1 scant tablespoon of lemon pepper (no added salt)
1/3 cup of olive oil


  1. Preheat oven to 180ºC.  Line a large baking tray with baking paper.
  2. Combine cereal, nuts, pretzels, soup mix, lemon pepper and oil in a large bowl.  Mix well to coat.
  3. Spread over baking tray and bake for 15 minutes, stirring after every 5 minutes or until hot and crisp.  (I like mine to be well done and brown)
  4. Set aside to cool and place in an airtight jar.

Unfortunately they don’t last very long because I can’t stop eating them once I’ve made a batch!!

Fruit Loaf aka GTT (Go to Toilet) Cake

All the normal foods that make ‘normal’ people ‘go’ (ie. licorice, prunes etc), don’t usually make much of an impression on Ma. A couple of years ago I came across the following recipe which I re-named the GTT Cake or Go to Toilet Cake.  Ma liked the taste AND she got results (huzzah!).

150g dried apricotsIMG_9987
150g dried figs
150g pitted dates
150g raisins
2 cups of orange juice
1 teaspoon bicarbonate of soda
3/4 cup of brown sugar
2 eggs, lightly beaten
2 cups of self-raising flour
1 1/2 teaspoons of ground cinnamon
1 teaspoon of ground ginger

Preheat oven to 180 degrees celsius.

Grease and line a 7cm deep, 10cm x 21cm (base) loaf pan with baking paper,

Combine dried fruit (I cut my dried fruit up, the recipe didn’t state this) and juice in a saucepan over low heat. Cook, stirring, for 20 minutes or until liquid has been absorbed. Stir in bicarbonate of soda.  Set aside for 10 minutes.

Transfer fruit mixture to a bowl.  Stir in sugar and eggs.  Sift flour and spices over fruit mixture.  Stir gently to combine.   Spoon into loaf pan lined with baking paper.  Bake for 50 to 55 minutes or until a skewer inserted into the centre comes out clean.  (Put foil over the top if browning too fast.)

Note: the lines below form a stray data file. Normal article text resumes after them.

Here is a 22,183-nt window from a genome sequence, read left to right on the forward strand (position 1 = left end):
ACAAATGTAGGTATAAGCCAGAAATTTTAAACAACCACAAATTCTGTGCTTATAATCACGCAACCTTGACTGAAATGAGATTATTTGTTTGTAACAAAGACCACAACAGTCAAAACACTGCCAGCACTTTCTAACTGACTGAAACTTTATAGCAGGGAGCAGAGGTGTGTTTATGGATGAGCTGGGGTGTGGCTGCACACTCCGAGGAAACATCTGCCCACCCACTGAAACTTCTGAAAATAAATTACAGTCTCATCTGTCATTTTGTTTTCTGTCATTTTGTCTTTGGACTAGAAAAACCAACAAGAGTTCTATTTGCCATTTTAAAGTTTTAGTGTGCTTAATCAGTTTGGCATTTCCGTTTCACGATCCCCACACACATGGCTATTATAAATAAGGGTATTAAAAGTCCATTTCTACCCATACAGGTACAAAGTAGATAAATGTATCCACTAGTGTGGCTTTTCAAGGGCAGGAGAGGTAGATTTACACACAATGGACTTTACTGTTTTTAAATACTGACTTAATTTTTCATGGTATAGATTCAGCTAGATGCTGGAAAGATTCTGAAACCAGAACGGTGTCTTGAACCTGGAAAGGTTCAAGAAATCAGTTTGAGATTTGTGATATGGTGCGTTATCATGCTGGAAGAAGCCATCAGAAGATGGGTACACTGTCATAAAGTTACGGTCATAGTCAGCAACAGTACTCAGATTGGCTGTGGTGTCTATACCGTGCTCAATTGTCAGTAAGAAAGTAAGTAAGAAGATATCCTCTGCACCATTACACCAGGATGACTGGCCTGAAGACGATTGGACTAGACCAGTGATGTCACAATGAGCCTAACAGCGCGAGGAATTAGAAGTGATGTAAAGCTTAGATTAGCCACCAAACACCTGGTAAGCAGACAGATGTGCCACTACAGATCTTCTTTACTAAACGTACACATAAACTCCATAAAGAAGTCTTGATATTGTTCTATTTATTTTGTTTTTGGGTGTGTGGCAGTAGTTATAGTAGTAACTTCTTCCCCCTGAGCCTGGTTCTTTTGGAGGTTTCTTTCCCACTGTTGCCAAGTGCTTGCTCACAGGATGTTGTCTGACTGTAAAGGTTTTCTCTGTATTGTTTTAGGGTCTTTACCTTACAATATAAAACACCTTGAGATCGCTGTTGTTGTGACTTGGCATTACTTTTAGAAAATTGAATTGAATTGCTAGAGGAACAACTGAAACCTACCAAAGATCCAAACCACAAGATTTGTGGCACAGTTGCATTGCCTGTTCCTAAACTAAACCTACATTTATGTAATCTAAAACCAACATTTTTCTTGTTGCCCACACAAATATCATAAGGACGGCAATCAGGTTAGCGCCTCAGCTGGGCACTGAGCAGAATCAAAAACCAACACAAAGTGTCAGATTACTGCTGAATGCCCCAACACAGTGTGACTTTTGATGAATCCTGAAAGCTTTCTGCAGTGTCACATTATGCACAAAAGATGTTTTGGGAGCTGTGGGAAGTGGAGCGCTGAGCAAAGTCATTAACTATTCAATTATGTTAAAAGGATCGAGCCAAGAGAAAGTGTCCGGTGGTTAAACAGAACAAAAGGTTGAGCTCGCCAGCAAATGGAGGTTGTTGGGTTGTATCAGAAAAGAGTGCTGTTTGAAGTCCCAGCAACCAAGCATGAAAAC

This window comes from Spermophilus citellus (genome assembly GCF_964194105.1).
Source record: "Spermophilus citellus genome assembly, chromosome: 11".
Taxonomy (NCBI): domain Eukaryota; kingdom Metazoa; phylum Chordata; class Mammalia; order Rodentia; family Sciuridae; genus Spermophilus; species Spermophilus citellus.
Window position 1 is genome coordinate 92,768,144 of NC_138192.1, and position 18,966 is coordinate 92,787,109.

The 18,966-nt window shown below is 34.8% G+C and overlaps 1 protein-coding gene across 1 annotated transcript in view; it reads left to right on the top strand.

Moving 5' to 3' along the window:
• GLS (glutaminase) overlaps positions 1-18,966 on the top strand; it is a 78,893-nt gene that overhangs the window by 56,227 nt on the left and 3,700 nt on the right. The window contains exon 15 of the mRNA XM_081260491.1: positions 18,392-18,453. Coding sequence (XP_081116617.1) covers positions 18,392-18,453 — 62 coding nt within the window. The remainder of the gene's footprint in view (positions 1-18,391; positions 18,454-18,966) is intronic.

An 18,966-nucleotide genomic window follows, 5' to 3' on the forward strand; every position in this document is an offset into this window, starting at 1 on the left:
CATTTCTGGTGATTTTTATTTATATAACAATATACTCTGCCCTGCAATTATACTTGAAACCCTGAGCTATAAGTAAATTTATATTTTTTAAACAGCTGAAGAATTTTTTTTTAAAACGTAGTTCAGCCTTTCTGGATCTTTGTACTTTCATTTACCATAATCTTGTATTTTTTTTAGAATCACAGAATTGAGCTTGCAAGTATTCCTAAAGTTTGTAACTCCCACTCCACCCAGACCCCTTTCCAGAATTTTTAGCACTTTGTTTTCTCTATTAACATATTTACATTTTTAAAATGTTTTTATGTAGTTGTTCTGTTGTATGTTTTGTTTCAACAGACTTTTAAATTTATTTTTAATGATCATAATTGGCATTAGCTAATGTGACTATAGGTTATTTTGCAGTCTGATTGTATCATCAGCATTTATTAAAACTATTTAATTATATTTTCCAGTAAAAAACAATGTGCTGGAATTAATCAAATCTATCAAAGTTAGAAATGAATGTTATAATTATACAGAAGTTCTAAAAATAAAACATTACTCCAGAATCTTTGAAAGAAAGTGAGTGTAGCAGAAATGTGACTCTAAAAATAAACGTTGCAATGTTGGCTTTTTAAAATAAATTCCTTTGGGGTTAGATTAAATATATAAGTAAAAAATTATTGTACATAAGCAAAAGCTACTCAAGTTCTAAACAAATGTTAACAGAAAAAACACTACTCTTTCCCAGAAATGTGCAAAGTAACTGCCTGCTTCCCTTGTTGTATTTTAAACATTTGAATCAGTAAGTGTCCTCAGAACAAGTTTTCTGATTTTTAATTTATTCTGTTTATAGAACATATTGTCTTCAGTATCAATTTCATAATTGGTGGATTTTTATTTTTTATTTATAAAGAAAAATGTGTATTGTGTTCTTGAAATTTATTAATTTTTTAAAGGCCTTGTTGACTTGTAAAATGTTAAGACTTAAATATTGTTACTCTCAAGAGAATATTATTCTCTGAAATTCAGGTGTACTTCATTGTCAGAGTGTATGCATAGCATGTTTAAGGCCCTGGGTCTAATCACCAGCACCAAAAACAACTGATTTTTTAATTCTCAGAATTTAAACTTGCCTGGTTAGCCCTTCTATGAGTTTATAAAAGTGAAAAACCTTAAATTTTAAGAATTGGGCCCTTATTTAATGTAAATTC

Stand for 10 minutes in pan.  Turn onto a wire rack to cool.

Serve slices at room temperature or toasted.  It keeps well.

I really like this recipe.  You could probably mix your dried fruit depending on what you had as long as your quantities were the same.

Muesli Recipe

My sister gave us this recipe a few years ago.  It’s expensive to buy all of the ingredients but they do last you for a few batches especially the oil and vanilla bean paste.  It’s really yummy.

500g of good quality oatsIMG_9985
Sesame seeds (to taste)
Macadamia nuts
Almonds (skin on)
Sunflower seeds
Macadamia oil
Vanilla bean paste

Place all your dry ingredients in a large bowl except the Sultanas.  I start with the oats and mix in an ingredient at a time usually by the handful.  Just put in what you like until you have the mixture that you want.

Mix 2 tablespoons of Macadamia oil and 4 tablespoons of honey on stove over low heat until runny and slightly warm.

Take off stove and stir in 1 large teaspoon of Vanilla bean paste.

Mix with other ingredients then place on a large baking tray (lined with baking paper), spreading the mix out as much as possible.

Cook in oven 160-170 degrees celcius and stir every 5 minutes for even cooking.  I like mine brown and toasty.